Why YOU should join a Grad Union
When negotiating with Northwestern administration, as with any employer, you, as an employee, are negotiating without significant leverage. A union allows employees to pool their labor as a single resource and use it to gain negotiating power, which in turn allows the employees to win additional pay and benefits for their labor.
Below we provide an overview of the basic process of union formation, recognition campaigns, and contract bargaining, as well as some details about NUGW, and finally a summary of some protections we have under the National Labor Relations Act. Feel free to ask any additional questions via the Contact Us page. Armed with this knowledge you can participate more fully and obtain a contract guaranteeing greater compensation both for yourself and graduate workers collectively.
What is a union?
Unions are a tool through which a workforce, acting as a single entity, negotiates working conditions, compensation, and benefits with an employer. While an individual worker has limited negotiating leverage, a union, representing the full labor force, offers substantial leverage over the employer. This additional power allows workers to secure more substantial improvement to their workplace. Further, as unions are composed of members of the workforce, they allow workers to actively change their workplace, thus making the workplace more inherently democtratic.
Before a union can negotiate on behalf of a labor force it must be recognized as representing the laborers. This can happen in two ways: first, 30% of workers sign cards or a petition to form a union and submit it to the NLRB there will be a general referendum on union formation with a simple majority of voters deciding the result, alternatively the employer may voluntarily recognize a union as representing a majority of workers. Both processes take broad support from the workforce, so involving every worker as much as possible is essential.
NUGW is currently engaged in a recognition campaign.
Collective bargaining is when a union negotiates with an employer on behalf of the bargaining unit, the part of the labor force represented by the union. During this process the union is represented by a bargaining unit that negotiates terms with the employer’s representatives, and, after sufficient deliberation, an agreed upon draft will be sent to the rank-and-file union members for a ratification vote. In the event that a bargaining unit is unable to negotiate an acceptable contract, rank-and-file members may remove and replace them. After a contract is ratified the protections and guarantees earned by the workers will remain in place for the duration of the contract.
When workers form a union they collectively come up with a proposed contract that includes all of the rules of the workplace as well as any changes to those rules that they would like to see. That proposed contract is negotiated over by the union and the administration until full agreement is reached, then the edited contract goes back to the full union membership for a vote. If the membership ratifies the final contract it will become the official rules by which the administration and workers operate.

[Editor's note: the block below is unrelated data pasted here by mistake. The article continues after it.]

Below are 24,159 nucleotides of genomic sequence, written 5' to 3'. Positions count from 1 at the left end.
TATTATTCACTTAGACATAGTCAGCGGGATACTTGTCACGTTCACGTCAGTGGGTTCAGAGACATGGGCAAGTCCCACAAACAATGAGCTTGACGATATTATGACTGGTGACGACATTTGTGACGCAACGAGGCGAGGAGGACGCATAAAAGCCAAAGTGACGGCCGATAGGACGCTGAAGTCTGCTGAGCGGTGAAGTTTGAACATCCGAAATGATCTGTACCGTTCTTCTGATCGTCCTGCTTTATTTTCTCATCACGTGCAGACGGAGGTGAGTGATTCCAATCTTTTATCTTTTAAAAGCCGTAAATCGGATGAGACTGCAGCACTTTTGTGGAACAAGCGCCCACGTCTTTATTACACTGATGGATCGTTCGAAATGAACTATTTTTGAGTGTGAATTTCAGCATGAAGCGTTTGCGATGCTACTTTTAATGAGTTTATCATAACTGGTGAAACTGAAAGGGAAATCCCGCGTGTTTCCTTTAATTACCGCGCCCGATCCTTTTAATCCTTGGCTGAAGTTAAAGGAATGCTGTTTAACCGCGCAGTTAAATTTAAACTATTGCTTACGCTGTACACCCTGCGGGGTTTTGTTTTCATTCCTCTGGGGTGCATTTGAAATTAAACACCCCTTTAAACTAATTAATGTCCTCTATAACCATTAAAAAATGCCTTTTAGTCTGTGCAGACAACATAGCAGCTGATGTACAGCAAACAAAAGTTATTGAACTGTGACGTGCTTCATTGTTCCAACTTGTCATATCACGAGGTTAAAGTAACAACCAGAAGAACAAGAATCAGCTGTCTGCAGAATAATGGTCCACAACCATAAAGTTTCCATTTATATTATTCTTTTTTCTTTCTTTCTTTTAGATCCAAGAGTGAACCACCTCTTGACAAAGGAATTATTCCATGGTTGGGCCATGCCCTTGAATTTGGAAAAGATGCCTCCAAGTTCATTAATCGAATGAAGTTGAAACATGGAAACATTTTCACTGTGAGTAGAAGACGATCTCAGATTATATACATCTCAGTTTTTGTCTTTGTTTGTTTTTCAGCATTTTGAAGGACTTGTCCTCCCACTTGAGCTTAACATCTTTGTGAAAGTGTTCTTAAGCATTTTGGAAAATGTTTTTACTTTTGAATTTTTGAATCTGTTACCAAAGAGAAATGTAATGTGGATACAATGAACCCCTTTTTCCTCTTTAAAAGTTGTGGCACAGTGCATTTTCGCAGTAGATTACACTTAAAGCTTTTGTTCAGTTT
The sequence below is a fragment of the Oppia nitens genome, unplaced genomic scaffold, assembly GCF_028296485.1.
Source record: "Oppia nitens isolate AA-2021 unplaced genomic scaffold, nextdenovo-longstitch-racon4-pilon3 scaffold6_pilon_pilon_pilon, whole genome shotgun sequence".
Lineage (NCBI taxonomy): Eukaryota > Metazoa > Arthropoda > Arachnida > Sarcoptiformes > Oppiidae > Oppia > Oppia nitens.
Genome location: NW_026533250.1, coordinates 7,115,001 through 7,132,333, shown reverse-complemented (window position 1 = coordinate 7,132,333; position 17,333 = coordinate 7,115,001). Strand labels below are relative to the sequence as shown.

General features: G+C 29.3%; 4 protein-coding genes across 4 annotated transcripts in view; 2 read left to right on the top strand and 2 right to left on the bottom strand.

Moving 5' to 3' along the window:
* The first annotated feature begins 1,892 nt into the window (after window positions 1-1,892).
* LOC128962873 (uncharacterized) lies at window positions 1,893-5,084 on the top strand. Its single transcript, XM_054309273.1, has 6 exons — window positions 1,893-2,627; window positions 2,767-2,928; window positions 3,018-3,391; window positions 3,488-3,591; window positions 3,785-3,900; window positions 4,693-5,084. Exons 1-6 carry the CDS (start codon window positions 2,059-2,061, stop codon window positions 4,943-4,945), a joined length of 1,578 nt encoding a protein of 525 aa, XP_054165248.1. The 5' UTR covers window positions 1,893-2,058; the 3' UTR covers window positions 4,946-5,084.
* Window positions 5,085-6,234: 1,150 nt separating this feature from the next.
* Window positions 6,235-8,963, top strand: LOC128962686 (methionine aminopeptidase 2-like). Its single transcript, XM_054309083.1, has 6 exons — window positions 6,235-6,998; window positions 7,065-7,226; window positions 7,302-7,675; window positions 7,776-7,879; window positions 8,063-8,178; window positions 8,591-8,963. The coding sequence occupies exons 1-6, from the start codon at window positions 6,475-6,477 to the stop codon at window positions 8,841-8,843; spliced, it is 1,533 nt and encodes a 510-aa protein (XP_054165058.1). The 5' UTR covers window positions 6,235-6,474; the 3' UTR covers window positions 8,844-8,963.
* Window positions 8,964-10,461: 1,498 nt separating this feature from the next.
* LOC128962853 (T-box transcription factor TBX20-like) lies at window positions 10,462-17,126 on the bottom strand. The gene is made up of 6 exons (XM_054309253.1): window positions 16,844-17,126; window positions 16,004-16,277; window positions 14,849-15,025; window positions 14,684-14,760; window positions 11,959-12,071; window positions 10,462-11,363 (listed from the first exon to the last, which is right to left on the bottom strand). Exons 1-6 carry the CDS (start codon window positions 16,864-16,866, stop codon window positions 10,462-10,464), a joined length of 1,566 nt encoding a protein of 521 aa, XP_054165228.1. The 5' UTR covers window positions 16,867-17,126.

The NLRB is the National Labor Relations Board, an administrative agency created by the National Labor Relations Act of 1935. The NLRB oversees union elections and cases can be brought before the board to investigate and remedy unfair labor practices instituted by employers. In a 2016 filing from Colombia graduate students the NLRB ruled that graduate student workers employed at private universities are entitled to protections under the National Labor Relations Act, including the right to form a union for the purposes of collective bargaining. In 2021 a proposed rule reversing this decision was withdrawn, helping to secure Northwestern graduate student’s right to form a union for the coming years.
What does NUGW do?
The Northwestern University Graduate Workers is a union of graduate students seeking recognition from the university and the right to bargain collectively for an employment contract. This contract can cover funding, access to healthcare, leave policies, harassment and discrimination protections, and much more. To see our guiding principles, check out our mission statement that was adopted after a successful referendum vote in May of 2020.
The graduate workers do! NUGW is fundamentally democratic, so if you are a member you may vote in elections, run for office, join a working committee and attend organizing committee meetings. Email email@example.com if you would like to get more involved!
We want to increase the graduate stipend, extend funding timelines, improve access to health care (including for mental health), formalize/reinforce procedures for reporting abuse by faculty members, obtain paid family leave, and, most importantly, consolidate these gains by gaining official recognition for the university and writing them into a collectively negotiated contract.
At any point, we attempt to identify the most pressing issues on campus and campaign for immediate improvement to the conditions of graduate workers. Past and current examples include improvements to the status of music doctoral students, preservation of current mental health insurance co-payments, guaranteed fifth-year summer funding, and guaranteed sixth-year funding.